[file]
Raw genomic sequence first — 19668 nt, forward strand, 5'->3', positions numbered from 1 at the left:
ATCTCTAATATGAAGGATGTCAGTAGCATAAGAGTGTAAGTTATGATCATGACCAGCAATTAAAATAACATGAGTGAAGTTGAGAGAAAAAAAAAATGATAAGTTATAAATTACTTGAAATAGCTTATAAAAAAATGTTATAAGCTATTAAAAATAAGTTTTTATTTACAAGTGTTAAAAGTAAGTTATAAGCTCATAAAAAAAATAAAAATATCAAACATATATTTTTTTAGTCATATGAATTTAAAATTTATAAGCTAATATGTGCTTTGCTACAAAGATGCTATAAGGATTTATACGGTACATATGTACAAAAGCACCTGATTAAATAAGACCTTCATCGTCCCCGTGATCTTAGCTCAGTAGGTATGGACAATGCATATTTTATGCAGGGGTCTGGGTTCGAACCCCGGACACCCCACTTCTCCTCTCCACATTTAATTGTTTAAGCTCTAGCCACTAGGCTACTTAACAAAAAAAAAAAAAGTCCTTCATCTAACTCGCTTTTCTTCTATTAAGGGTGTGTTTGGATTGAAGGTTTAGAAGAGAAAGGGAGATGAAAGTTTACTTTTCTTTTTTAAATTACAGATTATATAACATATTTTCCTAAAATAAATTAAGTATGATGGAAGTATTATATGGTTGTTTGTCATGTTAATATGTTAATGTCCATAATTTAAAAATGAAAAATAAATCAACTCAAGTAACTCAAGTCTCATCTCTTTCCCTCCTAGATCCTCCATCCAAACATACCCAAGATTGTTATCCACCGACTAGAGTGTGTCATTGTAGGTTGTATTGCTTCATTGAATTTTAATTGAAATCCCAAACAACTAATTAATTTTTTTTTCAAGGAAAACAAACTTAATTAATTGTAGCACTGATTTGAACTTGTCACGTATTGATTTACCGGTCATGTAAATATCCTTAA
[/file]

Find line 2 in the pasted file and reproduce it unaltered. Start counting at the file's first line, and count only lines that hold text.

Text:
ATCTCTAATATGAAGGATGTCAGTAGCATAAGAGTGTAAGTTATGATCATGACCAGCAATTAAAATAACATGAGTGAAGTTGAGAGAAAAAAAAAATGATAAGTTATAAATTACTTGAAATAGCTTATAAAAAAATGTTATAAGCTATTAAAAATAAGTTTTTATTTACAAGTGTTAAAAGTAAGTTATAAGCTCATAAAAAAAATAAAAATATCAAACATATATTTTTTTAGTCATATGAATTTAAAATTTATAAGCTAATATGTGCTTTGCTACAAAGATGCTATAAGGATTTATACGGTACATATGTACAAAAGCACCTGATTAAATAAGACCTTCATCGTCCCCGTGATCTTAGCTCAGTAGGTATGGACAATGCATATTTTATGCAGGGGTCTGGGTTCGAACCCCGGACACCCCACTTCTCCTCTCCACATTTAATTGTTTAAGCTCTAGCCACTAGGCTACTTAACAAAAAAAAAAAAAGTCCTTCATCTAACTCGCTTTTCTTCTATTAAGGGTGTGTTTGGATTGAAGGTTTAGAAGAGAAAGGGAGATGAAAGTTTACTTTTCTTTTTTAAATTACAGATTATATAACATATTTTCCTAAAATAAATTAAGTATGATGGAAGTATTATATGGTTGTTTGTCATGTTAATATGTTAATGTCCATAATTTAAAAATGAAAAATAAATCAACTCAAGTAACTCAAGTCTCATCTCTTTCCCTCCTAGATCCTCCATCCAAACATACCCAAGATTGTTATCCACCGACTAGAGTGTGTCATTGTAGGTTGTATTGCTTCATTGAATTTTAATTGAAATCCCAAACAACTAATTAATTTTTTTTTCAAGGAAAACAAACTTAATTAATTGTAGCACTGATTTGAACTTGTCACGTATTGATTTACCGGTCATGTAAATATCCTTAA